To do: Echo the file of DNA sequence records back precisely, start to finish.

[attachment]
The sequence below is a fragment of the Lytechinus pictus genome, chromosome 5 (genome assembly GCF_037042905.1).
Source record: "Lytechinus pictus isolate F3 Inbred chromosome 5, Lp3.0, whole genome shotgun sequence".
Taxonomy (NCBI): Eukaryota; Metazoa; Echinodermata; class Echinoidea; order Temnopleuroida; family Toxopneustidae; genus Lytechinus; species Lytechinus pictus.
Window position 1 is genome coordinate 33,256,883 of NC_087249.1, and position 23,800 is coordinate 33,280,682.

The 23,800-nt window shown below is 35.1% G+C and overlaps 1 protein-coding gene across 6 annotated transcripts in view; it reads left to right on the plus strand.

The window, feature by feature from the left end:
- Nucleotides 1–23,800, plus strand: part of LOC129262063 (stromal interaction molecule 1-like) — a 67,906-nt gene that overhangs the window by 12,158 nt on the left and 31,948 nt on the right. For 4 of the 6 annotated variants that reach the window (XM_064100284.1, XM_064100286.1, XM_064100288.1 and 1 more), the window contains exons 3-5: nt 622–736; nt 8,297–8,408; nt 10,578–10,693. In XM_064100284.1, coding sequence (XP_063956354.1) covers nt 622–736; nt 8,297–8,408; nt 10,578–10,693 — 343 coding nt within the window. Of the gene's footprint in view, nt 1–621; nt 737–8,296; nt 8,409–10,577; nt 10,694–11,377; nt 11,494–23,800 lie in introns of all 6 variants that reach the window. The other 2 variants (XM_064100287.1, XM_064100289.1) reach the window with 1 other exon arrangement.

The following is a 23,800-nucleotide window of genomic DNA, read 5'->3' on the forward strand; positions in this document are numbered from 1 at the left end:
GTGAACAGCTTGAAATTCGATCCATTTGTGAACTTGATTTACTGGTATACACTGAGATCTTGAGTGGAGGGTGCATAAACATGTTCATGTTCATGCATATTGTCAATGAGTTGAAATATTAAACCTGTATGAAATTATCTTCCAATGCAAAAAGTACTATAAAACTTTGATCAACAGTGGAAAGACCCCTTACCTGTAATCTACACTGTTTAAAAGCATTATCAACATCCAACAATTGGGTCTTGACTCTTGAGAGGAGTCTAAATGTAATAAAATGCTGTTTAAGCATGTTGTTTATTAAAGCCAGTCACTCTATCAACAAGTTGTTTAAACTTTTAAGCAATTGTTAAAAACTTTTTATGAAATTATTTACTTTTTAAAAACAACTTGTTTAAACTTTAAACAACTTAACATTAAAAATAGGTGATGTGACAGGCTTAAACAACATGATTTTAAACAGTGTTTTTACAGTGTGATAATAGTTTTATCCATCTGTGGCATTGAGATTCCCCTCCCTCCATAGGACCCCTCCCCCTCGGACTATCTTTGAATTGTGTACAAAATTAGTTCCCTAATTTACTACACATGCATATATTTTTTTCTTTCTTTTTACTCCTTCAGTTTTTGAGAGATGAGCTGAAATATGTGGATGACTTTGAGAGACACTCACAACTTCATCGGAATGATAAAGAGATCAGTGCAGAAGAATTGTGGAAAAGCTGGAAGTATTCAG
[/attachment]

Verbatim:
The sequence below is a fragment of the Lytechinus pictus genome, chromosome 5 (genome assembly GCF_037042905.1).
Source record: "Lytechinus pictus isolate F3 Inbred chromosome 5, Lp3.0, whole genome shotgun sequence".
Taxonomy (NCBI): Eukaryota; Metazoa; Echinodermata; class Echinoidea; order Temnopleuroida; family Toxopneustidae; genus Lytechinus; species Lytechinus pictus.
Window position 1 is genome coordinate 33,256,883 of NC_087249.1, and position 23,800 is coordinate 33,280,682.

The 23,800-nt window shown below is 35.1% G+C and overlaps 1 protein-coding gene across 6 annotated transcripts in view; it reads left to right on the plus strand.

The window, feature by feature from the left end:
- Nucleotides 1–23,800, plus strand: part of LOC129262063 (stromal interaction molecule 1-like) — a 67,906-nt gene that overhangs the window by 12,158 nt on the left and 31,948 nt on the right. For 4 of the 6 annotated variants that reach the window (XM_064100284.1, XM_064100286.1, XM_064100288.1 and 1 more), the window contains exons 3-5: nt 622–736; nt 8,297–8,408; nt 10,578–10,693. In XM_064100284.1, coding sequence (XP_063956354.1) covers nt 622–736; nt 8,297–8,408; nt 10,578–10,693 — 343 coding nt within the window. Of the gene's footprint in view, nt 1–621; nt 737–8,296; nt 8,409–10,577; nt 10,694–11,377; nt 11,494–23,800 lie in introns of all 6 variants that reach the window. The other 2 variants (XM_064100287.1, XM_064100289.1) reach the window with 1 other exon arrangement.

The following is a 23,800-nucleotide window of genomic DNA, read 5'->3' on the forward strand; positions in this document are numbered from 1 at the left end:
GTGAACAGCTTGAAATTCGATCCATTTGTGAACTTGATTTACTGGTATACACTGAGATCTTGAGTGGAGGGTGCATAAACATGTTCATGTTCATGCATATTGTCAATGAGTTGAAATATTAAACCTGTATGAAATTATCTTCCAATGCAAAAAGTACTATAAAACTTTGATCAACAGTGGAAAGACCCCTTACCTGTAATCTACACTGTTTAAAAGCATTATCAACATCCAACAATTGGGTCTTGACTCTTGAGAGGAGTCTAAATGTAATAAAATGCTGTTTAAGCATGTTGTTTATTAAAGCCAGTCACTCTATCAACAAGTTGTTTAAACTTTTAAGCAATTGTTAAAAACTTTTTATGAAATTATTTACTTTTTAAAAACAACTTGTTTAAACTTTAAACAACTTAACATTAAAAATAGGTGATGTGACAGGCTTAAACAACATGATTTTAAACAGTGTTTTTACAGTGTGATAATAGTTTTATCCATCTGTGGCATTGAGATTCCCCTCCCTCCATAGGACCCCTCCCCCTCGGACTATCTTTGAATTGTGTACAAAATTAGTTCCCTAATTTACTACACATGCATATATTTTTTTCTTTCTTTTTACTCCTTCAGTTTTTGAGAGATGAGCTGAAATATGTGGATGACTTTGAGAGACACTCACAACTTCATCGGAATGATAAAGAGATCAGTGCAGAAGAATTGTGGAAAAGCTGGAAGTATTCAG